What do you think of when you think of war music? Maybe you think of the civil war style snare drum with an accompanying trumpet, maybe you think of an orchestra of brass and strings that could be put to a war movie about brave soldiers in harrowing circumstances — there’s a good chance you think of […]
What do you think of when you think of war music? Maybe you think of the civil war style snare drum with an accompanying trumpet, maybe you think of an orchestra of brass and strings that could be put to a war movie about brave soldiers in harrowing circumstances — there’s a good chance you think of Jimi Hendrix or Creedence Clearwater Revival.
I’ll tell you what I think of: the top 40 pop hits of 2011.
Going into the military, I assumed most people would be listening to Vietnam-era music, or country and metal. Country music seemed to reflect the people who I assumed joined the military, and metal felt like it would match the aggression you’d need to rage your way through rough training (don’t judge me, I didn’t know anything about the military). I was partly right, those were definitely common genres during my time there.
Let me start by saying I absolutely did not like pop music going into the army. I was a movie soundtrack nerd, and I loved alternative, folk or anything Bob Dylan. I turned my nose up at anything with that electronic, dance-centric sound and someone singing about grinding on the dance floor, or making obscene amounts of money, or whatever other things super rich young people brag about.
I got into Ranger Battalion in 2010, and there was a little country music and metal played throughout our locker rooms, which was constantly flooded by some kind of music. The most popular was, well, pop, dance, electronica and of course the newly emerging dubstep — anything with a solid melody, a heavy beat and someone singing or rapping about nothing military-related. The closest I got to any music that could be construed as military was Wiz Khalifa’s “Black and Yellow,” (so not very close) which I had to do push ups to every time I heard it until I earned my Ranger tab.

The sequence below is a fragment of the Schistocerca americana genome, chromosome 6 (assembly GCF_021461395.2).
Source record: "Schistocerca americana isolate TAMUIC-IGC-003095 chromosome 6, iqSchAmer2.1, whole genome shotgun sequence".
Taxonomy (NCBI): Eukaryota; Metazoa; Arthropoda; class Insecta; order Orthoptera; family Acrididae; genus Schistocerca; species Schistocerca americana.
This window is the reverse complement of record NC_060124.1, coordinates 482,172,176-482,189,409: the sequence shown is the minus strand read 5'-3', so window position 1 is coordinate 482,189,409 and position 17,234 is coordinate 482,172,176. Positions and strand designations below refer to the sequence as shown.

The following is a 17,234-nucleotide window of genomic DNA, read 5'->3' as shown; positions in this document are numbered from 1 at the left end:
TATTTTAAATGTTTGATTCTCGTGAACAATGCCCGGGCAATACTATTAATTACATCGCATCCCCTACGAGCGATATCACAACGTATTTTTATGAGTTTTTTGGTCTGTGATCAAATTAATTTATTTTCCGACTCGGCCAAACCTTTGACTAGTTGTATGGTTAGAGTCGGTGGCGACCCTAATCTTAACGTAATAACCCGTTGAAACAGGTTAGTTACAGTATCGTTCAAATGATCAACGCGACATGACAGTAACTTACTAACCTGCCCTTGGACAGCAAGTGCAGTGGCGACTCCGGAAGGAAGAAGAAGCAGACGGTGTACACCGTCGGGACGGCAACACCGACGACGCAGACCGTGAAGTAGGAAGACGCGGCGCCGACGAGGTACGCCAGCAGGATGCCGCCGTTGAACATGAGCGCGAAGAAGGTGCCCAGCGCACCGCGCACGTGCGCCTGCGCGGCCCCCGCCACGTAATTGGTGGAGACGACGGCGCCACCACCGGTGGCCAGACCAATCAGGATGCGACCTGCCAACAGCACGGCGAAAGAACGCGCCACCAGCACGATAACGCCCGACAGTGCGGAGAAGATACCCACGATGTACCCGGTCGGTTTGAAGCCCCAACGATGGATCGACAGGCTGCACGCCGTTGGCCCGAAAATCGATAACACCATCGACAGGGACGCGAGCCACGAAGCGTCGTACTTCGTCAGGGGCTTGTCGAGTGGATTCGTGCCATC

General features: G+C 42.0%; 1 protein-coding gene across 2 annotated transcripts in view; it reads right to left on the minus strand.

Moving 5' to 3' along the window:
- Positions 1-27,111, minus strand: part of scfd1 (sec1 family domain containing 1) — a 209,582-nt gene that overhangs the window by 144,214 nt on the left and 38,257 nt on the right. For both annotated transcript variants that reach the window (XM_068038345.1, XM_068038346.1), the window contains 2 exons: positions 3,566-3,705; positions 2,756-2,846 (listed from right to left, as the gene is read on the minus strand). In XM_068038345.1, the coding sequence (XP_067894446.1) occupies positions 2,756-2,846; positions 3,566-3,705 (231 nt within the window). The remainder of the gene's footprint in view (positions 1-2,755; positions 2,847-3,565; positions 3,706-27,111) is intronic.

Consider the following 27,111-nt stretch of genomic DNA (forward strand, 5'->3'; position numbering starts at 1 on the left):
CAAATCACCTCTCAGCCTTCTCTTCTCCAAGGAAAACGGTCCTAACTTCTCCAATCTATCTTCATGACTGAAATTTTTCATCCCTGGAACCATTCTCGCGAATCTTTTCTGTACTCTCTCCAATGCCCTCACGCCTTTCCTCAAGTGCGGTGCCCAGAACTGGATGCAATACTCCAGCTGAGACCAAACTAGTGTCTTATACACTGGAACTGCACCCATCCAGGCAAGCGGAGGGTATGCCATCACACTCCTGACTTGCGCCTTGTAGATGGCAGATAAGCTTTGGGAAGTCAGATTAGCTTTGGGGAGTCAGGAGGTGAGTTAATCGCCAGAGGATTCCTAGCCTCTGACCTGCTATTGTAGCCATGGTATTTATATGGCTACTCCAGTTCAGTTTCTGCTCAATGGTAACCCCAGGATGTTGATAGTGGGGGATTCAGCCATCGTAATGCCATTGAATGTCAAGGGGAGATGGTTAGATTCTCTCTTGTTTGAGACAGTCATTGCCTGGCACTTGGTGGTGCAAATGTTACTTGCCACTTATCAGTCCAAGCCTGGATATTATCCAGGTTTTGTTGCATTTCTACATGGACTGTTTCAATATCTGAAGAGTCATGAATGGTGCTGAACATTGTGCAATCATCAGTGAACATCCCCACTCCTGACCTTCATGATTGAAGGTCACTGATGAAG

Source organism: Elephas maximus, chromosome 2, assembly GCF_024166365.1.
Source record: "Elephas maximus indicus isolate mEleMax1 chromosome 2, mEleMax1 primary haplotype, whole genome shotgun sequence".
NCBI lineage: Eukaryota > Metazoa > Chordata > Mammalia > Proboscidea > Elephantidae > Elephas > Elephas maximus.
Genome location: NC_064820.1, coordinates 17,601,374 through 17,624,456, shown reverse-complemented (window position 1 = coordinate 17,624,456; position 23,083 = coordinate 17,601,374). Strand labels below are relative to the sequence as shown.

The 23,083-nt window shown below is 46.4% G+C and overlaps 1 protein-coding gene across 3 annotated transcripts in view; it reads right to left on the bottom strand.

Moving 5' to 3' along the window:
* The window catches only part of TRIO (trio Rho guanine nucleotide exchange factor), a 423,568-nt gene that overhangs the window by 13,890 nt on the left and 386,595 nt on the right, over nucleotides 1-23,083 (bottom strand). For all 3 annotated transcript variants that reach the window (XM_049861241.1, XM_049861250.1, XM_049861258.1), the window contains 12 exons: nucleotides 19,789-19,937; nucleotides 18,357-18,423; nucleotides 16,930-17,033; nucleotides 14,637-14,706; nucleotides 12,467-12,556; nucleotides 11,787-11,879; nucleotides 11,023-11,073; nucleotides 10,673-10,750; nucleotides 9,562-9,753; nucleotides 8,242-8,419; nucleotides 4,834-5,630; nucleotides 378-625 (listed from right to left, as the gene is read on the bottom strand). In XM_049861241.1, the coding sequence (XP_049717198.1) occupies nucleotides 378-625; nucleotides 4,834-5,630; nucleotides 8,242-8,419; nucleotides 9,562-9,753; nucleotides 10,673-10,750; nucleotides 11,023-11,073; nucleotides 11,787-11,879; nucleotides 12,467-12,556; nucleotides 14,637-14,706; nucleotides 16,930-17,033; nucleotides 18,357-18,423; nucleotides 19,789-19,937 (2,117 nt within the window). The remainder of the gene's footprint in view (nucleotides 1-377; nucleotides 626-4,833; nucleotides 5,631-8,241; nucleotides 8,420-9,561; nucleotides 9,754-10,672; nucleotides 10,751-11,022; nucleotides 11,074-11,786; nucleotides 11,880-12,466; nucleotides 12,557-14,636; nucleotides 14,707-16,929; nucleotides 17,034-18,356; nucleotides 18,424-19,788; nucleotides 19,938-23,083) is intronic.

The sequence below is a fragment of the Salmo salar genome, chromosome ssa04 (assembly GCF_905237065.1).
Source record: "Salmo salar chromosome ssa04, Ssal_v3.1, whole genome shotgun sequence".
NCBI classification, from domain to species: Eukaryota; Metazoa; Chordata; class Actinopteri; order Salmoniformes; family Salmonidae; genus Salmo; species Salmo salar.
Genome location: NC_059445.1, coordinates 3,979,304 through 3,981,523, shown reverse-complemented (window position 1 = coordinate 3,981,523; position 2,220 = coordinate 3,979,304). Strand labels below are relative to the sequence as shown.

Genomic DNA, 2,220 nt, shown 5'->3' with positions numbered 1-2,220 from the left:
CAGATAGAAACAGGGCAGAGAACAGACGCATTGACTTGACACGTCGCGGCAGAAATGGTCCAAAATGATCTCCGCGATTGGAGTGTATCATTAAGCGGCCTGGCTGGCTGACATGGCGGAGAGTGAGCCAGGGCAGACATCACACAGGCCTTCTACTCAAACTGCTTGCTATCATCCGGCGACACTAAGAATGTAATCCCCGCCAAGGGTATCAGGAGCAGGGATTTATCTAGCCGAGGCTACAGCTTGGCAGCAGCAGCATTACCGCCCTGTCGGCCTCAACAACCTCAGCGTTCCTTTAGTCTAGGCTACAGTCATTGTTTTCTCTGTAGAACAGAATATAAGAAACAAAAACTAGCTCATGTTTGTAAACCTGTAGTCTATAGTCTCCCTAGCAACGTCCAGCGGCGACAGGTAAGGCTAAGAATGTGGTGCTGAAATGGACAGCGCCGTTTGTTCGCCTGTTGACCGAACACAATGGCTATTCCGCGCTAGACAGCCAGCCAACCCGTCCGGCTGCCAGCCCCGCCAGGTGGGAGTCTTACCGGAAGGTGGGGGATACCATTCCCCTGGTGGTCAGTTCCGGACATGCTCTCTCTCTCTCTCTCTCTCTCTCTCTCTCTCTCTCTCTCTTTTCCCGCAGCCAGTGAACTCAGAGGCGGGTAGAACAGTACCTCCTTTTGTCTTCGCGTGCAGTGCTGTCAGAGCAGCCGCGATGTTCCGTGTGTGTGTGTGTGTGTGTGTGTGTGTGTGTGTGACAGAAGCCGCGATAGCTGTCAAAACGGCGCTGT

And this wasn’t just relegated to the young guys. I’ll never forget my platoon sergeant, over 10 deployments into his career, walking in and shouting with his rough, Alabama accent: “Why is G6 not playing in my AO?! I’d better be hearing ‘Like a G6’ real fuckin’ quick.” And of course, he got what he wanted.
And I fell into the same trap that many did: I developed a taste for it, and began to associate it with Ranger Batt. A new, incoming private in our platoon was the biggest alternative, Portland-acoustic type music snob — before the end of the first training cycle, he was going home with playlists of Ke$ha and M83. This carried over into deployments too — there’s something special about getting ready for a mission with Katy Perry or The Cataracs blaring in the background. Maybe it’s because we thought it was cool; maybe it was the irony of the whole thing; maybe it’s because light, pop music just sort of brings you back to the here and now that isn’t so bad. Maybe it was all of the above.
Of course that wasn’t everyone’s experience, but it was pretty common across the board in the circles that I ran in. Some people still held on to their ideas of what music “should” be played in such places, and that “back in their day” they would never be caught dead listening to any of that — I remain skeptical of those assertions. The military, while it makes you old, has a way of making you young too.
All those Vietnam-era songs that are so regularly associated with war? Popular music. I would argue that it was “better” music I guess, but that’s kind of a useless distinction. Every generation has a chip on its shoulder of how things used to be, and can’t imagine that whatever the new generation likes could ever be good in any way. I’m sure Vietnam era guys got the same grief about their music back in the day.
Now excuse me while I go load some magazines to M.I.A.’s “Paper Planes.”
Featured image: U.S. Air Force photo by Airman 1st Class Daniel Hughes/Released